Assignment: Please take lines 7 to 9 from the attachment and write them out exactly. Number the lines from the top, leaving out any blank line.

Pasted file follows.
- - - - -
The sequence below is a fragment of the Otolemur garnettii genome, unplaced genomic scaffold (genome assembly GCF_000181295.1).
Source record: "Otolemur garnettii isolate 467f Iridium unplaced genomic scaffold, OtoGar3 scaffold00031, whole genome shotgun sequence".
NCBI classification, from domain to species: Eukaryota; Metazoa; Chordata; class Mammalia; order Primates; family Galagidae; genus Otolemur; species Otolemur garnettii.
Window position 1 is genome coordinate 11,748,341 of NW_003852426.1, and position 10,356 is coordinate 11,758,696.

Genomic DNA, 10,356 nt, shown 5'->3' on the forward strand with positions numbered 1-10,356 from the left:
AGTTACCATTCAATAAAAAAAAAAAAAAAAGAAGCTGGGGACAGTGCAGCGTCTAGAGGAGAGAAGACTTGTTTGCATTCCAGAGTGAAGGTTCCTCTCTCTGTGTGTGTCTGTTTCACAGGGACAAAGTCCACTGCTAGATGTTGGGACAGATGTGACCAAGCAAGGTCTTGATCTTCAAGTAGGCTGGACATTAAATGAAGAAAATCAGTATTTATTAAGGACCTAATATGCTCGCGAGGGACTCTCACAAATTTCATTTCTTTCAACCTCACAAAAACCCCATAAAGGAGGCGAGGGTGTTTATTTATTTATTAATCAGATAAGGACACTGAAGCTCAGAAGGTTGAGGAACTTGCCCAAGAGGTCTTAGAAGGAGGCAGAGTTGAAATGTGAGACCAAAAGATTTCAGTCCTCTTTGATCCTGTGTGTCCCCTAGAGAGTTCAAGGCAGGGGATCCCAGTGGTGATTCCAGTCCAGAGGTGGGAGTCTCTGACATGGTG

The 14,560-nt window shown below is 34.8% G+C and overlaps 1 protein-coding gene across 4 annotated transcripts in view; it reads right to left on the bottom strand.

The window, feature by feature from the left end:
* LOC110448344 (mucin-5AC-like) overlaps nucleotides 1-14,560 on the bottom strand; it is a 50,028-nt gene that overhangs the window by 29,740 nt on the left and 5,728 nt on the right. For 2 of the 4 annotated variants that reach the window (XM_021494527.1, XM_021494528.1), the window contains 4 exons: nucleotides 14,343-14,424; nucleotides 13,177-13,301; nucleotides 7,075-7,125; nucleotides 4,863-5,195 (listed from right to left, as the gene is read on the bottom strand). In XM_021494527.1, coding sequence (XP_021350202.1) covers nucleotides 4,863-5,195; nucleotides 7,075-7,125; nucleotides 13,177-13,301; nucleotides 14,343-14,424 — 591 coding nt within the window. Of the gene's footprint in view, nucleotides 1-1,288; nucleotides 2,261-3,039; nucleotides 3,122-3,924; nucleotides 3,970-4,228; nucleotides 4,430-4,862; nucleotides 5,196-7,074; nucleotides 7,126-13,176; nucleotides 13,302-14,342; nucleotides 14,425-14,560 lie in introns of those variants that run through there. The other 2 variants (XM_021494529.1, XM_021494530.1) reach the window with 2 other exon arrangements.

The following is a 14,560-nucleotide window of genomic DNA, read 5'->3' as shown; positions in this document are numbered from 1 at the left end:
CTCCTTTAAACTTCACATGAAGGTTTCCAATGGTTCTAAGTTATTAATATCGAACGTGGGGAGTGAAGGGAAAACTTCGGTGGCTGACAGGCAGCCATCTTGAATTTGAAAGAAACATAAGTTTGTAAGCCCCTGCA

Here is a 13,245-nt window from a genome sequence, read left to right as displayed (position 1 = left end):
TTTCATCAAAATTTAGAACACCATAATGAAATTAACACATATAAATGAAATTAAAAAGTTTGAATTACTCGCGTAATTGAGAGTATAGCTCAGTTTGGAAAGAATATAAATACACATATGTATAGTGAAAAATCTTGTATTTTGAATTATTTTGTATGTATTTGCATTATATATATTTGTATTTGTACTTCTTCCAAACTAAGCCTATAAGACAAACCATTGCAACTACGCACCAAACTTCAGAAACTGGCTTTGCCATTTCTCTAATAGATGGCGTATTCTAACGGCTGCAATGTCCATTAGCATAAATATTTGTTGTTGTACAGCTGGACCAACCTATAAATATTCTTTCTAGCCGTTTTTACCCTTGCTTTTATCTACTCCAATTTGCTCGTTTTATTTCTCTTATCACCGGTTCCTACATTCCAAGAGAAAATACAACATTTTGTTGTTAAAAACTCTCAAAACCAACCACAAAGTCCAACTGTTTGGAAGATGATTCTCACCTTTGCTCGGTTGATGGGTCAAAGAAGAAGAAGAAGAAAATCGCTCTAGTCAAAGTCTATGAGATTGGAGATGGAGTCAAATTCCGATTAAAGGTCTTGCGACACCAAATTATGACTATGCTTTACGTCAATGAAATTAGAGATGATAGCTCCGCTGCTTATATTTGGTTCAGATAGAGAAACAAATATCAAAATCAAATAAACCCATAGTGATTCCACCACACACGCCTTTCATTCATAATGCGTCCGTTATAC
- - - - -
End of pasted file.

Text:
The 14,560-nt window shown below is 34.8% G+C and overlaps 1 protein-coding gene across 4 annotated transcripts in view; it reads right to left on the bottom strand.

The window, feature by feature from the left end:
* LOC110448344 (mucin-5AC-like) overlaps nucleotides 1-14,560 on the bottom strand; it is a 50,028-nt gene that overhangs the window by 29,740 nt on the left and 5,728 nt on the right. For 2 of the 4 annotated variants that reach the window (XM_021494527.1, XM_021494528.1), the window contains 4 exons: nucleotides 14,343-14,424; nucleotides 13,177-13,301; nucleotides 7,075-7,125; nucleotides 4,863-5,195 (listed from right to left, as the gene is read on the bottom strand). In XM_021494527.1, coding sequence (XP_021350202.1) covers nucleotides 4,863-5,195; nucleotides 7,075-7,125; nucleotides 13,177-13,301; nucleotides 14,343-14,424 — 591 coding nt within the window. Of the gene's footprint in view, nucleotides 1-1,288; nucleotides 2,261-3,039; nucleotides 3,122-3,924; nucleotides 3,970-4,228; nucleotides 4,430-4,862; nucleotides 5,196-7,074; nucleotides 7,126-13,176; nucleotides 13,302-14,342; nucleotides 14,425-14,560 lie in introns of those variants that run through there. The other 2 variants (XM_021494529.1, XM_021494530.1) reach the window with 2 other exon arrangements.